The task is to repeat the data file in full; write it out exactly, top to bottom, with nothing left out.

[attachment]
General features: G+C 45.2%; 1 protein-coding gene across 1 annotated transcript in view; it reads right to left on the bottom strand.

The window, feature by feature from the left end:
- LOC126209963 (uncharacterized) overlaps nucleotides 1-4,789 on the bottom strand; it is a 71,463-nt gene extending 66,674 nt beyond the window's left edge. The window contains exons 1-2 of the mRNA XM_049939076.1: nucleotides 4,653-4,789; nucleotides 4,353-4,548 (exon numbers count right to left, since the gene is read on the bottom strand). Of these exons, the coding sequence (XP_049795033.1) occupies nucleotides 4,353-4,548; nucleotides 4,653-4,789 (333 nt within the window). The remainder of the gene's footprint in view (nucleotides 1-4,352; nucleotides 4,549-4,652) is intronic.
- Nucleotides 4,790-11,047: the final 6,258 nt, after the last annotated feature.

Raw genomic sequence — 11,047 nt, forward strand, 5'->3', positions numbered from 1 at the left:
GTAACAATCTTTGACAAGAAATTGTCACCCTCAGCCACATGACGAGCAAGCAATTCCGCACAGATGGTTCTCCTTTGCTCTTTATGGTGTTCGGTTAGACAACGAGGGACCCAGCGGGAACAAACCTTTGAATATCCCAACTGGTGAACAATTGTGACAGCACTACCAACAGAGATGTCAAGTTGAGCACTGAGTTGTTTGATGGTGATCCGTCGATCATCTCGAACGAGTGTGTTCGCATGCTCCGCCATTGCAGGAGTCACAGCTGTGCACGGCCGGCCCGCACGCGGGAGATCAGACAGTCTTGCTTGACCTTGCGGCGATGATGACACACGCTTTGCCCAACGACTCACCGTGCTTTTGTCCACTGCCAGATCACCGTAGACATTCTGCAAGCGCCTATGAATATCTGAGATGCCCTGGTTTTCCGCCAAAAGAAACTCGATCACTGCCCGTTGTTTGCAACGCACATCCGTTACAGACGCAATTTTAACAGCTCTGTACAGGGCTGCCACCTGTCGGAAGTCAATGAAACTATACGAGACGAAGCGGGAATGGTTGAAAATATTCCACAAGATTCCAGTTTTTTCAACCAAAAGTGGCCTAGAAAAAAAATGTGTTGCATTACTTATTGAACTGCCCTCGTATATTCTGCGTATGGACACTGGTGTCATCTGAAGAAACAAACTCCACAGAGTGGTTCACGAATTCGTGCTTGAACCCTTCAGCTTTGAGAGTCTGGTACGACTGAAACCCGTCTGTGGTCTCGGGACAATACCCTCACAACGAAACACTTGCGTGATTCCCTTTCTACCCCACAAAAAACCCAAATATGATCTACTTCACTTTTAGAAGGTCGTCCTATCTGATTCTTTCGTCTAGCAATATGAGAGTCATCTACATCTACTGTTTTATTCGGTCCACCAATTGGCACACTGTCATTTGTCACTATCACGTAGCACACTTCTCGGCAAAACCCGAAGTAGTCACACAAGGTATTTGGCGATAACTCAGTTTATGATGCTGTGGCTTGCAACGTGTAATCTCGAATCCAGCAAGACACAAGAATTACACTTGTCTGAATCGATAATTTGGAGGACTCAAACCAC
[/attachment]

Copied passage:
General features: G+C 45.2%; 1 protein-coding gene across 1 annotated transcript in view; it reads right to left on the bottom strand.

The window, feature by feature from the left end:
- LOC126209963 (uncharacterized) overlaps nucleotides 1-4,789 on the bottom strand; it is a 71,463-nt gene extending 66,674 nt beyond the window's left edge. The window contains exons 1-2 of the mRNA XM_049939076.1: nucleotides 4,653-4,789; nucleotides 4,353-4,548 (exon numbers count right to left, since the gene is read on the bottom strand). Of these exons, the coding sequence (XP_049795033.1) occupies nucleotides 4,353-4,548; nucleotides 4,653-4,789 (333 nt within the window). The remainder of the gene's footprint in view (nucleotides 1-4,352; nucleotides 4,549-4,652) is intronic.
- Nucleotides 4,790-11,047: the final 6,258 nt, after the last annotated feature.

Raw genomic sequence — 11,047 nt, forward strand, 5'->3', positions numbered from 1 at the left:
GTAACAATCTTTGACAAGAAATTGTCACCCTCAGCCACATGACGAGCAAGCAATTCCGCACAGATGGTTCTCCTTTGCTCTTTATGGTGTTCGGTTAGACAACGAGGGACCCAGCGGGAACAAACCTTTGAATATCCCAACTGGTGAACAATTGTGACAGCACTACCAACAGAGATGTCAAGTTGAGCACTGAGTTGTTTGATGGTGATCCGTCGATCATCTCGAACGAGTGTGTTCGCATGCTCCGCCATTGCAGGAGTCACAGCTGTGCACGGCCGGCCCGCACGCGGGAGATCAGACAGTCTTGCTTGACCTTGCGGCGATGATGACACACGCTTTGCCCAACGACTCACCGTGCTTTTGTCCACTGCCAGATCACCGTAGACATTCTGCAAGCGCCTATGAATATCTGAGATGCCCTGGTTTTCCGCCAAAAGAAACTCGATCACTGCCCGTTGTTTGCAACGCACATCCGTTACAGACGCAATTTTAACAGCTCTGTACAGGGCTGCCACCTGTCGGAAGTCAATGAAACTATACGAGACGAAGCGGGAATGGTTGAAAATATTCCACAAGATTCCAGTTTTTTCAACCAAAAGTGGCCTAGAAAAAAAATGTGTTGCATTACTTATTGAACTGCCCTCGTATATTCTGCGTATGGACACTGGTGTCATCTGAAGAAACAAACTCCACAGAGTGGTTCACGAATTCGTGCTTGAACCCTTCAGCTTTGAGAGTCTGGTACGACTGAAACCCGTCTGTGGTCTCGGGACAATACCCTCACAACGAAACACTTGCGTGATTCCCTTTCTACCCCACAAAAAACCCAAATATGATCTACTTCACTTTTAGAAGGTCGTCCTATCTGATTCTTTCGTCTAGCAATATGAGAGTCATCTACATCTACTGTTTTATTCGGTCCACCAATTGGCACACTGTCATTTGTCACTATCACGTAGCACACTTCTCGGCAAAACCCGAAGTAGTCACACAAGGTATTTGGCGATAACTCAGTTTATGATGCTGTGGCTTGCAACGTGTAATCTCGAATCCAGCAAGACACAAGAATTACACTTGTCTGAATCGATAATTTGGAGGACTCAAACCAC